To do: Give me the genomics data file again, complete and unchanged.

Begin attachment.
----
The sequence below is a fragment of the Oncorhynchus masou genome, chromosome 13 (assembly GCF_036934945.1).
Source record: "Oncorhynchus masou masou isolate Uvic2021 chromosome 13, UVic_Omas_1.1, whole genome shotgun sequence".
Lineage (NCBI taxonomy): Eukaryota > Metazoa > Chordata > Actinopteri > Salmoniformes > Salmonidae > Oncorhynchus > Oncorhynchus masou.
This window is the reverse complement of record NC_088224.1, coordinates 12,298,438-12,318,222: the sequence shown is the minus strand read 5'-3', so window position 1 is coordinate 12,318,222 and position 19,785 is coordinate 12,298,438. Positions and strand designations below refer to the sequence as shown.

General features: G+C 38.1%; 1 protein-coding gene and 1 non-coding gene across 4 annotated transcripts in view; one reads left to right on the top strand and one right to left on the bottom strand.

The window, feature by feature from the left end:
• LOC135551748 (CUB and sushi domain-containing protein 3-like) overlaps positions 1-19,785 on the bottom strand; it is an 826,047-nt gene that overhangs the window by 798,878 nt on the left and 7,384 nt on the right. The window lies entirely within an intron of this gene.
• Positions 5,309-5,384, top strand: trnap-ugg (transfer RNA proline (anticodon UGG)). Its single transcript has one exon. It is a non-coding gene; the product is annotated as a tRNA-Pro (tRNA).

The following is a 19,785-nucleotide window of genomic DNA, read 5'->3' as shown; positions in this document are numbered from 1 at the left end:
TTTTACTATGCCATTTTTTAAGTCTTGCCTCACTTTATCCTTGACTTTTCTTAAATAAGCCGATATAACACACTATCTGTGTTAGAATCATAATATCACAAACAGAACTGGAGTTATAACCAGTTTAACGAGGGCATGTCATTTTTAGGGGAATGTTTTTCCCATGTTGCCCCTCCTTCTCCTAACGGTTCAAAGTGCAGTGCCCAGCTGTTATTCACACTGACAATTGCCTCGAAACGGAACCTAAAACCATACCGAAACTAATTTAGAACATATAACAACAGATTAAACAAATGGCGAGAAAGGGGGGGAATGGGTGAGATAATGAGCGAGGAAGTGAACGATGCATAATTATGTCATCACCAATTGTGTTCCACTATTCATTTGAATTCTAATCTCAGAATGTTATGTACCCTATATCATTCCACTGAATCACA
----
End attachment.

The sequence below is a fragment of the Oncorhynchus masou genome, chromosome 13 (assembly GCF_036934945.1).
Source record: "Oncorhynchus masou masou isolate Uvic2021 chromosome 13, UVic_Omas_1.1, whole genome shotgun sequence".
Lineage (NCBI taxonomy): Eukaryota > Metazoa > Chordata > Actinopteri > Salmoniformes > Salmonidae > Oncorhynchus > Oncorhynchus masou.
This window is the reverse complement of record NC_088224.1, coordinates 12,298,438-12,318,222: the sequence shown is the minus strand read 5'-3', so window position 1 is coordinate 12,318,222 and position 19,785 is coordinate 12,298,438. Positions and strand designations below refer to the sequence as shown.

General features: G+C 38.1%; 1 protein-coding gene and 1 non-coding gene across 4 annotated transcripts in view; one reads left to right on the top strand and one right to left on the bottom strand.

The window, feature by feature from the left end:
• LOC135551748 (CUB and sushi domain-containing protein 3-like) overlaps positions 1-19,785 on the bottom strand; it is an 826,047-nt gene that overhangs the window by 798,878 nt on the left and 7,384 nt on the right. The window lies entirely within an intron of this gene.
• Positions 5,309-5,384, top strand: trnap-ugg (transfer RNA proline (anticodon UGG)). Its single transcript has one exon. It is a non-coding gene; the product is annotated as a tRNA-Pro (tRNA).

The following is a 19,785-nucleotide window of genomic DNA, read 5'->3' as shown; positions in this document are numbered from 1 at the left end:
TTTTACTATGCCATTTTTTAAGTCTTGCCTCACTTTATCCTTGACTTTTCTTAAATAAGCCGATATAACACACTATCTGTGTTAGAATCATAATATCACAAACAGAACTGGAGTTATAACCAGTTTAACGAGGGCATGTCATTTTTAGGGGAATGTTTTTCCCATGTTGCCCCTCCTTCTCCTAACGGTTCAAAGTGCAGTGCCCAGCTGTTATTCACACTGACAATTGCCTCGAAACGGAACCTAAAACCATACCGAAACTAATTTAGAACATATAACAACAGATTAAACAAATGGCGAGAAAGGGGGGGAATGGGTGAGATAATGAGCGAGGAAGTGAACGATGCATAATTATGTCATCACCAATTGTGTTCCACTATTCATTTGAATTCTAATCTCAGAATGTTATGTACCCTATATCATTCCACTGAATCACA